Weaver Cooke Construction, LLC v. East Carolina Masonry, Inc.
ORDER DENYING 1 Motion for Leave to Appeal. Signed by US Senior Judge W. Earl Britt on 11/17/2014. Copy of order mailed to US Bankruptcy Court, Eastern District of North Carolina, via US Mail, to P.O. Box 791, Raleigh, NC, 27602. (Fisher, M.)
IN THE UNITED STATES DISTRICT COURT
EASTERN DISTRICT OF NORTH CAROLINA
WEAVER COOKE CONSTRUCTION, LLC,
RANDOLPH STAIR AND RAIL COMPANY,
WEAVER COOKE CONSTRUCTION, LLC,
EAST CAROLINA MASONRY, INC.,
This matter is before the court on Weaver Cooke Construction, LLC’s (“Weaver Cooke”)
motions for leave to appeal interlocutory orders of United States Bankruptcy Judge Stephani W.
Humrickhouse. Respondents have filed responses to each motion.
The underlying bankruptcy case involves a dispute between more than twenty parties
arising out of a real estate development project in New Bern, North Carolina. Case No. 0910340-8-SWH; Adversary Proceeding No. 10-00023-8-SWH. Weaver Cooke served as the
project’s general contractor and subcontracted with each respondent. The disputes between the
parties arise out of allegations that respondents’ respective work on the development project was
On 19 September 2014, the bankruptcy court granted Randolph Stair and Rail
Company’s (“Randolph”) motion for summary judgment as to Weaver Cooke’s negligence claim
based on the economic loss rule. On the same day, the bankruptcy court partially granted East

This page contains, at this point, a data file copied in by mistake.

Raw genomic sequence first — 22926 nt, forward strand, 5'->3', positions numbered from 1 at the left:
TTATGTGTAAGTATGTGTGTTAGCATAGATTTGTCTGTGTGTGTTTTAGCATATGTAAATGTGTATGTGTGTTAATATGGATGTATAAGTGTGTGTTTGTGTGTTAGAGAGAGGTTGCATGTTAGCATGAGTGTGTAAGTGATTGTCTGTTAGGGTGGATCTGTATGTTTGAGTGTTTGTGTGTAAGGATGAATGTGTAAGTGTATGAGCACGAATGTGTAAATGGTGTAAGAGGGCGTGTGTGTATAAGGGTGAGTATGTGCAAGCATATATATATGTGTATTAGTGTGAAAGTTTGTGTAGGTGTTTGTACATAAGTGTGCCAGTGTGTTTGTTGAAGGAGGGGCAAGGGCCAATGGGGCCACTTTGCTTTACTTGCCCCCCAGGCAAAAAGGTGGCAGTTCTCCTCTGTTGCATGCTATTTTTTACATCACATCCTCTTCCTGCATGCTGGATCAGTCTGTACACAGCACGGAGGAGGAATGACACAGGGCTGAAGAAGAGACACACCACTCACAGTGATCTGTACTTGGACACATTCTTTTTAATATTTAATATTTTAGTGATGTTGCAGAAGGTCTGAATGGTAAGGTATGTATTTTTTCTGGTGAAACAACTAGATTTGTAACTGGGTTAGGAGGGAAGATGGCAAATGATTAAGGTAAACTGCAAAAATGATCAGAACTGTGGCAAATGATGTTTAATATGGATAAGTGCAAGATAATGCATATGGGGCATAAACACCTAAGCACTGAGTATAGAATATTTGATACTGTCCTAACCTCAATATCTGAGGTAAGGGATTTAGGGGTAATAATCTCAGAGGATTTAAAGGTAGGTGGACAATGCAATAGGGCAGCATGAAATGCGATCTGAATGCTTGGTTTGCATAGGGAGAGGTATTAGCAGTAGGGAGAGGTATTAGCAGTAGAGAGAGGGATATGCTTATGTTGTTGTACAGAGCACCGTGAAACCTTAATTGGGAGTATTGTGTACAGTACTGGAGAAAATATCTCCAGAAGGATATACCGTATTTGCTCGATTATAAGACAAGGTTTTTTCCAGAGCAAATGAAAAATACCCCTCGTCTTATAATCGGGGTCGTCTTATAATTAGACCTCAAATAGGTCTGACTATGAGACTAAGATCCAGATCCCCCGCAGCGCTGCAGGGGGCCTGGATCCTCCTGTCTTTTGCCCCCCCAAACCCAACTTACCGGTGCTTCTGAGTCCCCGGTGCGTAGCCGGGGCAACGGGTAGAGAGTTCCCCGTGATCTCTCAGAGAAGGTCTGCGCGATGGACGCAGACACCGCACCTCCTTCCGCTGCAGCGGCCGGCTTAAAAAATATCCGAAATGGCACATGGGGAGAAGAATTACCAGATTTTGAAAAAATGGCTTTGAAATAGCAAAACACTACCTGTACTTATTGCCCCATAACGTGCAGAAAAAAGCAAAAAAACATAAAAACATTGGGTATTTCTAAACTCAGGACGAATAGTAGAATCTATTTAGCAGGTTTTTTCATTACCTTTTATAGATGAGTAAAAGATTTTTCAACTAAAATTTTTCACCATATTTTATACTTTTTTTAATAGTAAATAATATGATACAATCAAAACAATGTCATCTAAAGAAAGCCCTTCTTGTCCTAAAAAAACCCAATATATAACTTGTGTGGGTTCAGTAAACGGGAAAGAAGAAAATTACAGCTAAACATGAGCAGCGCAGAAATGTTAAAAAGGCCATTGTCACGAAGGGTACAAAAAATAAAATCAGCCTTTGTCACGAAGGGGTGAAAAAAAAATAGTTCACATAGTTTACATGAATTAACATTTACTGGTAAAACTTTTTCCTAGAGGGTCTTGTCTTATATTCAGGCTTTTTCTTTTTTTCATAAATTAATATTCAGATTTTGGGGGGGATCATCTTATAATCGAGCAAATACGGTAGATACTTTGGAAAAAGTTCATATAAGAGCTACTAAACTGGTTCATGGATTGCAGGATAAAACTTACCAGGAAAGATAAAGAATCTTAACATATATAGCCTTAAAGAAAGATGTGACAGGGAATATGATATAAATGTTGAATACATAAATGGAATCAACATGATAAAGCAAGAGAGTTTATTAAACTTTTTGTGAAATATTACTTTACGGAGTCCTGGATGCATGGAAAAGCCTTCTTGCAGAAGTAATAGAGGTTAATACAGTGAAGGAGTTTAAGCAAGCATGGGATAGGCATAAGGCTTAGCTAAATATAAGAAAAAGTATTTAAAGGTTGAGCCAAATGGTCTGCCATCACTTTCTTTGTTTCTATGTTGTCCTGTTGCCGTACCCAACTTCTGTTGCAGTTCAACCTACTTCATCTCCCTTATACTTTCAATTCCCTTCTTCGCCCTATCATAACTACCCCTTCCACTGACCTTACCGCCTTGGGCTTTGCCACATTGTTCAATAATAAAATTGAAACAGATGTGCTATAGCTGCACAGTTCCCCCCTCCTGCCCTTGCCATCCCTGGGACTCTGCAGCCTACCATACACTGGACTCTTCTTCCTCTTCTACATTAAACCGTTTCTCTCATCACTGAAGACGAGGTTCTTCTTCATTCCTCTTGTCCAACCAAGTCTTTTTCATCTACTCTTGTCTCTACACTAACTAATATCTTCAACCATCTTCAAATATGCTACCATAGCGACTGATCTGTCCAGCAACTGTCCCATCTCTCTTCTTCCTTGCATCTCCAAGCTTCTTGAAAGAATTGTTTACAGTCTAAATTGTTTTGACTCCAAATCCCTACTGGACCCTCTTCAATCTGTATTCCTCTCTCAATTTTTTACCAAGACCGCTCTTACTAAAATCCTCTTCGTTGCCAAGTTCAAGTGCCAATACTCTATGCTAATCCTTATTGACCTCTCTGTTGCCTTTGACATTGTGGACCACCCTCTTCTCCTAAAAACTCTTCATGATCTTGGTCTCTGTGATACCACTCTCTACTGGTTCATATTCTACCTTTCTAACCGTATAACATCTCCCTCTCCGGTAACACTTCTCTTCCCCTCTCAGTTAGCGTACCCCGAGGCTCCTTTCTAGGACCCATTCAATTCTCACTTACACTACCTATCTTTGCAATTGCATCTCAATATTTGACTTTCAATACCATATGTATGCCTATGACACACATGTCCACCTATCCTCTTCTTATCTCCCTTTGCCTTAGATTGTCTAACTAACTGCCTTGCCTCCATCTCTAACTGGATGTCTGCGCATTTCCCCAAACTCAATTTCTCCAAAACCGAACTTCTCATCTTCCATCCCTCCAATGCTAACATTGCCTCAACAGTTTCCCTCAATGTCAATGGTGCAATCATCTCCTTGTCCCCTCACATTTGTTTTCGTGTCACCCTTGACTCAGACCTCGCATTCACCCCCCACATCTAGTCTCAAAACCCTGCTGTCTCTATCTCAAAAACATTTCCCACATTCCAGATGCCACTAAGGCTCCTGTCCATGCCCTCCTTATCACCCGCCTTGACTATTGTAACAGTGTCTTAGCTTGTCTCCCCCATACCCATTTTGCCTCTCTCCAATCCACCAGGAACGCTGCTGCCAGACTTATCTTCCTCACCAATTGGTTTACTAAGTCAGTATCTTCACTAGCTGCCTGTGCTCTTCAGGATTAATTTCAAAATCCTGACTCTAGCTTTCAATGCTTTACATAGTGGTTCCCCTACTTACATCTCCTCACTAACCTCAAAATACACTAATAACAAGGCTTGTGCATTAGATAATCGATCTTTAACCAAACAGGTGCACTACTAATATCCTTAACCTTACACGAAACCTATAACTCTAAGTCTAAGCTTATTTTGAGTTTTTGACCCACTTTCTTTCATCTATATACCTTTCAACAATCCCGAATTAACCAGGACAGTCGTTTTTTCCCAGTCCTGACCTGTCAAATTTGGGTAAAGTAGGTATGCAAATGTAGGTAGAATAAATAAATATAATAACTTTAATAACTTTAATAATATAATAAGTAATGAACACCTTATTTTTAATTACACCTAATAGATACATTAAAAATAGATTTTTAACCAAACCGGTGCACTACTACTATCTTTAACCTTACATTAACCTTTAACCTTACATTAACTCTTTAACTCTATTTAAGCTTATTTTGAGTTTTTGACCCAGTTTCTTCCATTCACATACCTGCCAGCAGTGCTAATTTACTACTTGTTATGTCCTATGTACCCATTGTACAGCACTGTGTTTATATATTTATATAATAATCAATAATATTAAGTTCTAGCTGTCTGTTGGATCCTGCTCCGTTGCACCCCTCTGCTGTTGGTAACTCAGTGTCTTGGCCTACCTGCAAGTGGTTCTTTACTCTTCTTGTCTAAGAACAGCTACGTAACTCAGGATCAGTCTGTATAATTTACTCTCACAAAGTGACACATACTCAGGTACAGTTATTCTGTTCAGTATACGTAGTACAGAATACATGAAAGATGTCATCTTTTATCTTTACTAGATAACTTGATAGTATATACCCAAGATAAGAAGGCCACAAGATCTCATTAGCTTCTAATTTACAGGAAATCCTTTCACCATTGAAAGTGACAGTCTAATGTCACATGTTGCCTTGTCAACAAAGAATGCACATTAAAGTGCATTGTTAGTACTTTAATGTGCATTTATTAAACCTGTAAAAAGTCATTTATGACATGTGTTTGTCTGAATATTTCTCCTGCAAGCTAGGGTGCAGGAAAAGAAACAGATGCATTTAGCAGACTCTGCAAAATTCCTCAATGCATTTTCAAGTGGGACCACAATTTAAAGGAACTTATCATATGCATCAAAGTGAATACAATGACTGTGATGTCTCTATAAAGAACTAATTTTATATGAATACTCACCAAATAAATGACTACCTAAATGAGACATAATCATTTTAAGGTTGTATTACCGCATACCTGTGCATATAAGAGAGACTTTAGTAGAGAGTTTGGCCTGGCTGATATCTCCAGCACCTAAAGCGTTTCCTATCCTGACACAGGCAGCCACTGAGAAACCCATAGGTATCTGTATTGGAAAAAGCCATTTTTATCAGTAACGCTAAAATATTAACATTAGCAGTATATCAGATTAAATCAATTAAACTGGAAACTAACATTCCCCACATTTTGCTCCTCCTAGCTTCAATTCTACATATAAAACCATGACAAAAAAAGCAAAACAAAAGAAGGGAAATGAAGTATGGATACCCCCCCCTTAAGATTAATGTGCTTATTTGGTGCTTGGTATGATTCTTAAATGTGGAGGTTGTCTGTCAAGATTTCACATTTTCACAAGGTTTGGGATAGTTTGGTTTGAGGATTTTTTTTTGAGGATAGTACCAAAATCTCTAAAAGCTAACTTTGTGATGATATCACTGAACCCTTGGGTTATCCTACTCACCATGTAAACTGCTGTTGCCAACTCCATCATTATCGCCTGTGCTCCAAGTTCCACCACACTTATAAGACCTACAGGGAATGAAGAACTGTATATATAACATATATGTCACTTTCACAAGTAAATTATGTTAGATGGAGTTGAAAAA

Carolina Masonry, Inc.’s (“ECM”) motion for summary judgment as to Weaver Cooke’s
negligence claim based on the economic loss rule. Weaver Cooke now seeks leave to appeal
each of these orders.
II. LEGAL STANDARD
District courts have jurisdiction to hear appeals from interlocutory orders of bankruptcy
courts, with leave of court, pursuant to 28 U.S.C. § 158(a)(3). Under section 158(c), bankruptcy
appeals are to “be taken in the same manner as appeals in civil proceedings generally are taken
to the courts of appeals from the district courts . . . .” 28 USC § 158(c)(2). Thus, “courts apply
an analysis similar to that employed by the district court in certifying interlocutory review by the
circuit court of appeals under 28 U.S.C. § 1292(b).” Atl. Textile Grp., Inc. v. Neal, 191 B.R.
652, 653 (E.D. Va. 1996) (citations omitted). Under this standard, courts apply a two-prong test:
a district court will grant leave to appeal when 1) the interlocutory order involves a controlling
question of law as to which there is substantial ground for a difference of opinion, and 2)
immediate appeal would materially advance the termination of litigation. See id.; North
Carolina ex rel. Howes v. W.R. Peele, Sr. Trust, 889 F. Supp. 849, 852 (E.D.N.C. 1995). The
movant must satisfy both prongs, KPMG Peat Marwick, LLP v. Estate of Nelco, Ltd., 250 B.R.
74, 79 (E.D. Va. 2000), and must additionally show “‘that exceptional circumstances justify a
departure from the basic policy of postponing appellate review until after the entry of a final
judgment,’” id. at 78 (quoting Coopers & Lybrand v. Livesay, 437 U.S. 463, 475 (1978)).
The Fourth Circuit has interpreted “controlling question of law” to mean “a narrow
question of pure law whose resolution will be completely dispositive of the litigation . . . .”
Fannin v. CSX Transp., Inc., No. 88-8120, 1989 WL 42583, at *5 (4th Cir. Apr. 26, 1989); see
also Univ. of Va. Patent Found. v. General Elec. Co., 792 F. Supp. 2d 904, 910 (W.D. Va. 2011).
This inquiry often blends with the second prong of the test concerning the potential for
materially advancing litigation. See North Carolian ex rel. Howes, 889 F. Supp. at 852. An
appeal that would require the court to delve into the facts of the case is not well-suited for